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Gartner Outlines 10 Mobile Technologies to Watch in 2010 and 2011 March 24, 2010

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STAMFORD, Conn., March 24, 2010 —  

Gartner, Inc. has identified 10 mobile technologies that will evolve significantly through 2011 in ways that will impact short-term mobile strategies and policies. Investments in mobile applications and technologies will increase through 2011 as organizations emerge from the recession and ramp up both business-to-employee (B2E) and business-to-consumer (B2C) mobile spending.”We are highlighting these 10 mobile technologies that should be on every organization’s radar screen,” said Nick Jones, vice president and distinguished analyst at Gartner. “These mobile technologies were selected because they will evolve in ways that affect corporate strategies, significant numbers of customers or employees will adopt or expect them, or they will address particular mobile challenges that organizations will face through 2011.”

The 10 mobile technologies to watch in 2010 and 2011 include:

(more…)

Social Medial World Forum and Mobile Social Media Europe, London | mobile zeitgeist January 7, 2010

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Social Media World Forum Europe –  15/16th March 2010

Venue – Olympia, Earls Court, London

Social Media World Forum is now firmly established as Europe’s leading social media event. With 5 supporting conference streams, over 300 speakers, free to attend workshops and exhibitions, the show is a must attend on the social media calendar.

The show covers the latest in brand engagement using social media, monitoring social media campaigns, brand building using social media, b2b social networks, social media & pr, virtual currencies, gaming, applications and many more.

The Social Media World Forum is part of the Social Media World Series and will also take place in North America in June and Asia in September 2010.

Agenda

Speakers

Online-Registration

Mobile Social Media Europe –  15th March 2010

Venue – Olympia, Earls Court, London

Mobile Social Media – examines the latest in social media apps for mobile, what leading mobile social networks are planning, and how marketers are gaining a voice in the conversations taking place on mobile social networks. It examines consumers interacting with brands on mobile social networks, defining mobile social network ad revenue, the latest in location aware applications, services and offers and defining the mobile social networking market.

Mobile Social Media is part of the Social Media World Forum.

Conference Programme

Speakers

Online-Registration

Early booking discount (25% off) for both events valid until 15th January 2010.

via Social Medial World Forum and Mobile Social Media Europe, London | mobile zeitgeist.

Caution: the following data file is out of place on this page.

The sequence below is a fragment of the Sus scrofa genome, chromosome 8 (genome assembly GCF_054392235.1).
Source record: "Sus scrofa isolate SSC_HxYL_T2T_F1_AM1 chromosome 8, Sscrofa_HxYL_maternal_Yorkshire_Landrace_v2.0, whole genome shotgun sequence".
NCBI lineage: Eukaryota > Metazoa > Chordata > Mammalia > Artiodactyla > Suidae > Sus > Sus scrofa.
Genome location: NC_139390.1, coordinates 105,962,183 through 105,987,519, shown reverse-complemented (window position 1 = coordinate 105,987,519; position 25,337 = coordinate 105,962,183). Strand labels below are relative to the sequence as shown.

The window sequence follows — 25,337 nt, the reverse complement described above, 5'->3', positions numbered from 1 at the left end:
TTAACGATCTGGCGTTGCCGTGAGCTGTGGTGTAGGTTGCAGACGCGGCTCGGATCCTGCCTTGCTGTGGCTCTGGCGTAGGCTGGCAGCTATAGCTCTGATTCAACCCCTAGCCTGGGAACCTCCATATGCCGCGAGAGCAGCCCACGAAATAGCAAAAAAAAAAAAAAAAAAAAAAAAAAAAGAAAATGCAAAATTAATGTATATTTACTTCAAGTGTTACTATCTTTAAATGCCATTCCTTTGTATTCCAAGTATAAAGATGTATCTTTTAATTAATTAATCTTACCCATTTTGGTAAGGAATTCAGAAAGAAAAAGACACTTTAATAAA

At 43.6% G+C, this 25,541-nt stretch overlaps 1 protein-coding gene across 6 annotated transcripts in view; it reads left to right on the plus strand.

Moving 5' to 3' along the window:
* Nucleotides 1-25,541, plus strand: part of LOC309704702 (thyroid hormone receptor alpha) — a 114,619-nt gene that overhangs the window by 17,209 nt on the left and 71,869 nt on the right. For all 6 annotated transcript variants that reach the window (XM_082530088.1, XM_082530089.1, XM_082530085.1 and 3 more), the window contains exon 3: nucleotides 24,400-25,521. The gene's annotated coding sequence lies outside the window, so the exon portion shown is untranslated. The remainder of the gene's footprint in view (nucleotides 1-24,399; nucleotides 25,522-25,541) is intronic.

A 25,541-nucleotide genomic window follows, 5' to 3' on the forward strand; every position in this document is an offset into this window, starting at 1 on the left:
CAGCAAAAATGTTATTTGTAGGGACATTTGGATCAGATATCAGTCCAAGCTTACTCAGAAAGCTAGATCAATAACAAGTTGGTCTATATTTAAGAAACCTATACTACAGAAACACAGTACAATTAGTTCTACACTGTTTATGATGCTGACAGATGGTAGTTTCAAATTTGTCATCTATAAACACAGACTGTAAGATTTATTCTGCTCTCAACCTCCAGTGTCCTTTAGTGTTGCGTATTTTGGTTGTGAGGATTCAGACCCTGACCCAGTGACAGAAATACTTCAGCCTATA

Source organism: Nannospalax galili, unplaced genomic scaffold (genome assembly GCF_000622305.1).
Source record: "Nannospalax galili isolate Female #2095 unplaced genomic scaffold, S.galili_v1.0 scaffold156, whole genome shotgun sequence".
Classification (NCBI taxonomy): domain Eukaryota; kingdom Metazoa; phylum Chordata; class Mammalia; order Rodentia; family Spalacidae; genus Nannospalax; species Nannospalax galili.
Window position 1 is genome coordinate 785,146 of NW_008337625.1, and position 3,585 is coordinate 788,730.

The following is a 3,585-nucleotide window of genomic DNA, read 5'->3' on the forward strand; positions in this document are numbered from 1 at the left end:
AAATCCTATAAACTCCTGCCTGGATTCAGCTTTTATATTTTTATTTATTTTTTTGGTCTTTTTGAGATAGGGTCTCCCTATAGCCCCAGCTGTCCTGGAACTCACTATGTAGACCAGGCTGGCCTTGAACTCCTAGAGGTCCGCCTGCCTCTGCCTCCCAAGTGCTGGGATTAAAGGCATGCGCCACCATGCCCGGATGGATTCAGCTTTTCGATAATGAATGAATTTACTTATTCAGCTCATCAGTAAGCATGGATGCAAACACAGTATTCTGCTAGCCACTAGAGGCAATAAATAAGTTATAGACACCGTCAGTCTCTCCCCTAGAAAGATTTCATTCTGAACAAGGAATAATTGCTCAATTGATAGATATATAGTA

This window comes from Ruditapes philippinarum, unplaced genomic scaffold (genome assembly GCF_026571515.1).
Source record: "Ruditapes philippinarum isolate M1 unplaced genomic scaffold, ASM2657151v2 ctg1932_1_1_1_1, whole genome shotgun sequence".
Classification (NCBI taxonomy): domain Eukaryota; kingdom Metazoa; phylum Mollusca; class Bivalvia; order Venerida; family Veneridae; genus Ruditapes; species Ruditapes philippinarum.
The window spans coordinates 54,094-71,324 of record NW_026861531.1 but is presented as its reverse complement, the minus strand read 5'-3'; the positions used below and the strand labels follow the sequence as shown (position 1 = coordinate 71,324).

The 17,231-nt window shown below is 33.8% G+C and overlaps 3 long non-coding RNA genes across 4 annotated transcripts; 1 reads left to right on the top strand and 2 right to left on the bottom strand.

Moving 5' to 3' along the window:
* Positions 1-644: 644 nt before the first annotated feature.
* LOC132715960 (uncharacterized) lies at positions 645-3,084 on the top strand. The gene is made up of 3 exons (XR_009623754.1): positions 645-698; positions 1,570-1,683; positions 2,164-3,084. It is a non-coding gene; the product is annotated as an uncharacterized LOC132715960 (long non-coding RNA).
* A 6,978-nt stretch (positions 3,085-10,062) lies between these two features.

LiLi: Skype Wants to Make Your TV More Social January 6, 2010

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Skype will soon be available on your TV set, thanks to TVs from LG and Panasonic with an integrated Skype client that will be coming out later this year. While users will still have to purchase a separate video camera designed to work with the service (priced at around $100-$200), doing so will open up a whole new way for users to connect with friends and family from the comfort of their living room.

The plan to move video conferencing to the big screen makes sense, as anyone who’s ever used Skype for teleconferencing knows. While the ability to make free video calls is nice and convenient, speaking into a laptop or desktop web cam isn’t the greatest user experience, a fact that has been borne out in Skype’s own experience research.

As David Dinka, head of Skype’s experience research division, said in a video that accompanies the announcement, “For many people, if they want to make a video call, they want to speak to their friends and family from somewhere comfortable, and preferably on the big screen. Now, as we know, the TV is the center of many people’s homes, so Skype on the TV is the natural next step for us and our users.”

The move isn’t totally unexpected. Skype CEO Josh Silverman told Om last November that he saw “a future where Skype would be embedded in connected game consoles, televisions and video phones.” But the pace with which Skype, and services like it, are making their way onto broadband-connected TVs is pretty impressive.

It also points to the fact that TVs are no longer one-way content distribution devices, but two-way communication portals. We’ve long been saying that video wants to be social, but very few applications have harnessed a full feature set that will enable viewers to interact with each other while also viewing video content. This point was underlined in a NY Times article yesterday about cross-country friends that used Skype to talk about TV episodes while watching them.

Unfortunately, from that standpoint the upcoming Skype TV integration will have some limitations. Apparently the TVs don’t have enough processing power for users to video chat while also watching TV, according to the NY Times. So while Skype could make TV set a little more social, it won’t do anything to improve the actual experience of viewing television programming.

While not enabling “true social TV” (yet), the move by Skype could have severe consequences for the telecom industry, which has already seen voice revenues decline over the last several years. By cutting out the middle man and giving users a richer experience with which to interact with their friends and family, some could do away with landline voice services altogether.

via Skype Wants to Make Your TV More Social.

GoWalla Worth Nearly $30 Million After Financing. Time To Make Your Move, Facebook. December 14, 2009

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Austin, Texas based mobile social network GoWalla’s pre-money valuation in their recent financing was $20 million, we’ve confirmed from multiple sources. The company raised $8.4 million in that round, making their post-money valuation $28.4 million.